Rose Street

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Rose Street is believed to be the beginning of Wokingham's planned development. Its earliest mention is by the name La Rothe, which is descriptive in origin and denotes a cleared area.

The street is cigar shaped, not parallel as it might appear at a glance; it remains narrow at either end, although the south-western end was substantially widened in the mid 20th Century to enable the easier passage of vehicular traffic. This form of layout is called an enclosed street and it is easy to understand how, by blocking the narrow ends, the street would in effect be enclosed and contain any activities within its boundaries.

This would have been the natural place for the commercial activities of fairs and the market, prior to the transfer into the market place we know today.

Rose Street has a large number of timber framed buildings, the earliest estimated to date from the 14th Century, although many of them are disguised by the much later addition of brick facades.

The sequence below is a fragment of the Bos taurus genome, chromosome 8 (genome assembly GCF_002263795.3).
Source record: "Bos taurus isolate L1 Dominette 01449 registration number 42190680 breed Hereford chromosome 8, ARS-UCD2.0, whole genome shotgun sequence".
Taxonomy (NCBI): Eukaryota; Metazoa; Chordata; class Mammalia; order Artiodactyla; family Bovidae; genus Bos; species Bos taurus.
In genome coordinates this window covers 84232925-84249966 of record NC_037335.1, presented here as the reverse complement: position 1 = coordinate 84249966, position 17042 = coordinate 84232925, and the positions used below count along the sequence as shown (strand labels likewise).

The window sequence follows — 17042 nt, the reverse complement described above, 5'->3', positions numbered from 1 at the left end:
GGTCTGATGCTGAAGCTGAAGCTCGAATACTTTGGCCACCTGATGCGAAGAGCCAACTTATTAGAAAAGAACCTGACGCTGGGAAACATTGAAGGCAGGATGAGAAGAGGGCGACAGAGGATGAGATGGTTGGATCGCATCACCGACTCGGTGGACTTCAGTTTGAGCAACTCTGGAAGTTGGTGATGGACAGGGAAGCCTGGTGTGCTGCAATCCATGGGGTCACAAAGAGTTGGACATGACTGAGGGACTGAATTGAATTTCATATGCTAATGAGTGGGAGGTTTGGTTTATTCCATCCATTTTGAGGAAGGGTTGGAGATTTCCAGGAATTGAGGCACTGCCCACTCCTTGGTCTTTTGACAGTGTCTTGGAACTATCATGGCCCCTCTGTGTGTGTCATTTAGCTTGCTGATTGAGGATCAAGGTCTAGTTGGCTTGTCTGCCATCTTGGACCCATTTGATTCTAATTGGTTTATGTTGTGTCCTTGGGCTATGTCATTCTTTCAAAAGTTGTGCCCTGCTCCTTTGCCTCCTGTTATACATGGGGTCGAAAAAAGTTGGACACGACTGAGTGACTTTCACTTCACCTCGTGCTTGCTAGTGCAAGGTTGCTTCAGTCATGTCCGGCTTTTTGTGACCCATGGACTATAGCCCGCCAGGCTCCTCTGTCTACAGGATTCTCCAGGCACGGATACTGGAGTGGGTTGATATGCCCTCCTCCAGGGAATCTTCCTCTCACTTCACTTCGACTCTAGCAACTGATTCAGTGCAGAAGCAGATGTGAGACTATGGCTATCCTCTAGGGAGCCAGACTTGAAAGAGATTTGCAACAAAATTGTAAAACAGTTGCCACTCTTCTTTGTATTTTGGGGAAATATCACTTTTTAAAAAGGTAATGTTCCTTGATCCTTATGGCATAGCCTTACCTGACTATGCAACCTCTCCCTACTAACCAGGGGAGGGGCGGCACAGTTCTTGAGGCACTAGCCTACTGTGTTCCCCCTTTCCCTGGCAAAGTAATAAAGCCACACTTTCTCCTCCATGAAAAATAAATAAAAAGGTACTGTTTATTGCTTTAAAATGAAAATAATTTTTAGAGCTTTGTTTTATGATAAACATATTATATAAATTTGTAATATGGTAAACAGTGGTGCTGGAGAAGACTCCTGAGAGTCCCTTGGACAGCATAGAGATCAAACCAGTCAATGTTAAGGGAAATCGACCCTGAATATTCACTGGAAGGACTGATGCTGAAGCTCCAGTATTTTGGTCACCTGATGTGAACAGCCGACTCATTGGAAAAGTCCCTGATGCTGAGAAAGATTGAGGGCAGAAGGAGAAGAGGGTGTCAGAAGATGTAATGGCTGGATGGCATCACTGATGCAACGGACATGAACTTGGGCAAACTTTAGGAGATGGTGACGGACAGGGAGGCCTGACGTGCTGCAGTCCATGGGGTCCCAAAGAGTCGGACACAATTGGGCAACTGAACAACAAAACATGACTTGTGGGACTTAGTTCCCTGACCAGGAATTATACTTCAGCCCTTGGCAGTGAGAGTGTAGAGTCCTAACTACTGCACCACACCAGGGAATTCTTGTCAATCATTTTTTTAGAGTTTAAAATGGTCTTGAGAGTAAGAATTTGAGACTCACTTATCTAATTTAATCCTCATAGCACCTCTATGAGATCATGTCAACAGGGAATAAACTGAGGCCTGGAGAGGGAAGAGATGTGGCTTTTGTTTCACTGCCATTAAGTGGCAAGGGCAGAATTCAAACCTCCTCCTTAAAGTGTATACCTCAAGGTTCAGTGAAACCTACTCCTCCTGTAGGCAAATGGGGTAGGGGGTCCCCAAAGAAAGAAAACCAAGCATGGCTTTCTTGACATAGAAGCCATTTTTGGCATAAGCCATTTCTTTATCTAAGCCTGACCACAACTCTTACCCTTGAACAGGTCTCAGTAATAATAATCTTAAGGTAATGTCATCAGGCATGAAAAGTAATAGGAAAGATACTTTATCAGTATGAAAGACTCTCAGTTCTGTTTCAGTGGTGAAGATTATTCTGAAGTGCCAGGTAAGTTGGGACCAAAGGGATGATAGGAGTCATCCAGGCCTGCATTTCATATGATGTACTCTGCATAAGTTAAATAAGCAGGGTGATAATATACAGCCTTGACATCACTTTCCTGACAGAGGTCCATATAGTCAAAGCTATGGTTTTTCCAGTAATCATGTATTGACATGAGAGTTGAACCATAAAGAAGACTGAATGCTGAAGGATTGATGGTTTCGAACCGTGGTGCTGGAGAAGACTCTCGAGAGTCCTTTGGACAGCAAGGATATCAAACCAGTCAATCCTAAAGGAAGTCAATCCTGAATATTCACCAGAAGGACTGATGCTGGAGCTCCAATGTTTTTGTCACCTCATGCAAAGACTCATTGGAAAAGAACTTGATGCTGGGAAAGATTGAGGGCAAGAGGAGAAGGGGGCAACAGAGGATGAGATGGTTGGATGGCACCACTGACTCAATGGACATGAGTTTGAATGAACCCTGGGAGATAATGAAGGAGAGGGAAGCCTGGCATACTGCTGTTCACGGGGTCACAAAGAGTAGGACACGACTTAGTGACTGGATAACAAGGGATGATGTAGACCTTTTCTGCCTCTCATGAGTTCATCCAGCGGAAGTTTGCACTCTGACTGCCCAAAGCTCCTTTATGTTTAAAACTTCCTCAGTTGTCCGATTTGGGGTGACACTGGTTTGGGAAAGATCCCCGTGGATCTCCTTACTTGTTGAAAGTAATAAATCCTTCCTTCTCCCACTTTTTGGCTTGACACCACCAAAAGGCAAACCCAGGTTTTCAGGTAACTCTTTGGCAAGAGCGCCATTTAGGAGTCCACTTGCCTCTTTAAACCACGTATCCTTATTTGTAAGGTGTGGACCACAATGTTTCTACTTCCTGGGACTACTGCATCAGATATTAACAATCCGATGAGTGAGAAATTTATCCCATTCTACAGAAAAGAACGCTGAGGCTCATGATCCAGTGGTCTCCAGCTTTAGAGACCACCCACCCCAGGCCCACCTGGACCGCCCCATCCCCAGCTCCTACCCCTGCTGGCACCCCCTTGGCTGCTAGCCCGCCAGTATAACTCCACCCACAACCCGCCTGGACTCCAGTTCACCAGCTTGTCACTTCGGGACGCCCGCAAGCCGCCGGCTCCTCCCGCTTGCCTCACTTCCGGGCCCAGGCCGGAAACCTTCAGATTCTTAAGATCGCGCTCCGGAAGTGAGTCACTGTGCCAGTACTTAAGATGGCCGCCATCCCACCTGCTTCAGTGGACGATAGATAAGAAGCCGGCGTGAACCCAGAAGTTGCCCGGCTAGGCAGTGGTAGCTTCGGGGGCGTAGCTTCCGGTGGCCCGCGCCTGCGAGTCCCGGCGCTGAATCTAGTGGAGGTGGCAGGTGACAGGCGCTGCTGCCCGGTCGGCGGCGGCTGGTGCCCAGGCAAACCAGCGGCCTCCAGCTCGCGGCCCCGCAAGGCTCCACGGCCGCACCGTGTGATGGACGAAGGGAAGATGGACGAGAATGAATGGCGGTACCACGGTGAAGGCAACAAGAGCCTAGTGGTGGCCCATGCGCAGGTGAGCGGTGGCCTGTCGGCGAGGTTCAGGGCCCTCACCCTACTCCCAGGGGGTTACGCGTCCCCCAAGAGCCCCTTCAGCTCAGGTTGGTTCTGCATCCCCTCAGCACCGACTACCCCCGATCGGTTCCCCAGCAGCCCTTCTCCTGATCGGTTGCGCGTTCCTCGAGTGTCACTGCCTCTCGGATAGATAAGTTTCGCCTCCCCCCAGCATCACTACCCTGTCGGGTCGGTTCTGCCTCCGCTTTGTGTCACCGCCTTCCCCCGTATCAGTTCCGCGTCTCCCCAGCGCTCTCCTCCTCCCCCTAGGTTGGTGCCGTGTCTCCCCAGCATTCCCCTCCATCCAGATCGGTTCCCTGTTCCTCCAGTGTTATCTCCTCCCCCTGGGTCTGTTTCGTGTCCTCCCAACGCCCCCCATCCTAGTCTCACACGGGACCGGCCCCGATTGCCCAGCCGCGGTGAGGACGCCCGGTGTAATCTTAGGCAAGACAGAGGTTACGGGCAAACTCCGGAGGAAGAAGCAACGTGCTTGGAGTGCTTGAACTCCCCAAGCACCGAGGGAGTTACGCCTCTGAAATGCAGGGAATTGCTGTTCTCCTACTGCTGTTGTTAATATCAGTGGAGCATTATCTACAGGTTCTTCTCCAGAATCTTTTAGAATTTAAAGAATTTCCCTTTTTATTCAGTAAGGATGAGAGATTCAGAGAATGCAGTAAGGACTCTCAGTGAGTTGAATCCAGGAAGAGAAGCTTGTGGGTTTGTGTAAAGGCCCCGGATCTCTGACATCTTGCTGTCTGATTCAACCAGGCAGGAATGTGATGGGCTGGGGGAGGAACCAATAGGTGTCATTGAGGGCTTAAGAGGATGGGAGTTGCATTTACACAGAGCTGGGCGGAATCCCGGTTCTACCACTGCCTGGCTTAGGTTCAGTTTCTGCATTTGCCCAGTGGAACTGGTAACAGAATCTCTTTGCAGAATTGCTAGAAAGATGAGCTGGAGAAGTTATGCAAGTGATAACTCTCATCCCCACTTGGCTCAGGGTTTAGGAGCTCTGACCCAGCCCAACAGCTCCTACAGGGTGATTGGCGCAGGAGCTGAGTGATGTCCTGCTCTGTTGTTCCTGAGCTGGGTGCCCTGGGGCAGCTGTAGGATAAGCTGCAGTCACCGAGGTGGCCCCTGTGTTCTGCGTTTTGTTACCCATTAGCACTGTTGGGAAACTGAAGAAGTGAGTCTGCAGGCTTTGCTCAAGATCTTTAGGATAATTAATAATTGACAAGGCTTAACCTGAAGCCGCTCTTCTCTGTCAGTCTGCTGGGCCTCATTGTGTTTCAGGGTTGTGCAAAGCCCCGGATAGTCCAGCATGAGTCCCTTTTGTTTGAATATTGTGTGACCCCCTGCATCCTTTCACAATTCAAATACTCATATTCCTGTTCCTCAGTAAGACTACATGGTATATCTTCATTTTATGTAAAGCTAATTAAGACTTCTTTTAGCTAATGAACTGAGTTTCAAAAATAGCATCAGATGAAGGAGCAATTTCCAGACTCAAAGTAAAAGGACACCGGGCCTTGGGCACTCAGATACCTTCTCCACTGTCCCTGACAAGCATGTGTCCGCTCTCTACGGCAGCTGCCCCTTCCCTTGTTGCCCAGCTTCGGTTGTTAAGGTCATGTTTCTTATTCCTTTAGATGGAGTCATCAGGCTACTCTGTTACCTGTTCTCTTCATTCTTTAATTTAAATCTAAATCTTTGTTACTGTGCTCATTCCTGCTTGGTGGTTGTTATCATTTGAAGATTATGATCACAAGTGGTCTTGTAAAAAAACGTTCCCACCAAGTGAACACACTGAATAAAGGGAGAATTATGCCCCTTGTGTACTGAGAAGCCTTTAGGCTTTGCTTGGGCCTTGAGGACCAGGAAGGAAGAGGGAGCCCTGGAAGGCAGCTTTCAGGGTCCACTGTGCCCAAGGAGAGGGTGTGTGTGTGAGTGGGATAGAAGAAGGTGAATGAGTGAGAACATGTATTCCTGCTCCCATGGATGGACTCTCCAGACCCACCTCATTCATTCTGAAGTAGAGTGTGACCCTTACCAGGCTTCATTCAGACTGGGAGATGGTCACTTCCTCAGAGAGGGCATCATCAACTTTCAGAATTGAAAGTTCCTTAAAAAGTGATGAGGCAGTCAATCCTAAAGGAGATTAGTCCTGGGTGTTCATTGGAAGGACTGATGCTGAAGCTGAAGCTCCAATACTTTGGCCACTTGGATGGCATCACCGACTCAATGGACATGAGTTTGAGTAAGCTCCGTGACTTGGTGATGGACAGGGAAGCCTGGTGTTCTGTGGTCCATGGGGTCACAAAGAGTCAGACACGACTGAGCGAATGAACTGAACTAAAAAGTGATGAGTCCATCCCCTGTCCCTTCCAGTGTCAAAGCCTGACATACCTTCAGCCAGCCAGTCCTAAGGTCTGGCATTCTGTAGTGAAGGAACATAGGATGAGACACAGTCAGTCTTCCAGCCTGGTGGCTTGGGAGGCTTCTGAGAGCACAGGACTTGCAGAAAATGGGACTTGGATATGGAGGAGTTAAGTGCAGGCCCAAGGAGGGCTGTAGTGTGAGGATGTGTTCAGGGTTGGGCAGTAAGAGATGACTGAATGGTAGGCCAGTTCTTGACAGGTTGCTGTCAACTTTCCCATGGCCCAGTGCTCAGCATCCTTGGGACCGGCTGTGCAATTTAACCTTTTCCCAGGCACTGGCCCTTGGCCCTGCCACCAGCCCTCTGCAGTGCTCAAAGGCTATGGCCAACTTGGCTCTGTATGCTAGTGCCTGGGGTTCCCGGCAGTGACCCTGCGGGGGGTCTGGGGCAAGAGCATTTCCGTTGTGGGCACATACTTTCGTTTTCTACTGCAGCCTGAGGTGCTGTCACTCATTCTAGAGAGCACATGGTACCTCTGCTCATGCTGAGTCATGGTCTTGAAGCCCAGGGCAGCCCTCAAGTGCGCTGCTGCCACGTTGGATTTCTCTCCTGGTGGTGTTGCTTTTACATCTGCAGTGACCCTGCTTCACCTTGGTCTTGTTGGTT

The street would have provided homes for a variety of townspeople, including both merchants and craftsmen; although it remains substantially residential today, it supports far fewer residents than in the past.

Rose Street lost a number of historic houses during the 20th Century, some replacement housing and others to car parking spaces. It remains however Wokingham's most important historic street, and it is hoped that future developments will allow it to remain its historic integrity for future generations to admire.

Because of its contribution to Wokingham’s heritage, this building is part of the Wokingham Society’s Blue Plaque Trail. A leaflet giving details of all of the buildings on the Trail can be obtained from the Wokingham Town Hall Information Centre and Wokingham Library. An electronic version is available from The Trail is also available on a downloadable App called Wokingham Town History.


Wokingham Society’s Blue Plaque Trail
WOKINGHAM A Pictorial History by J. and R. Lea




“Rose Street,” Wokingham's Virtual Museum, accessed September 20, 2020,



13th Century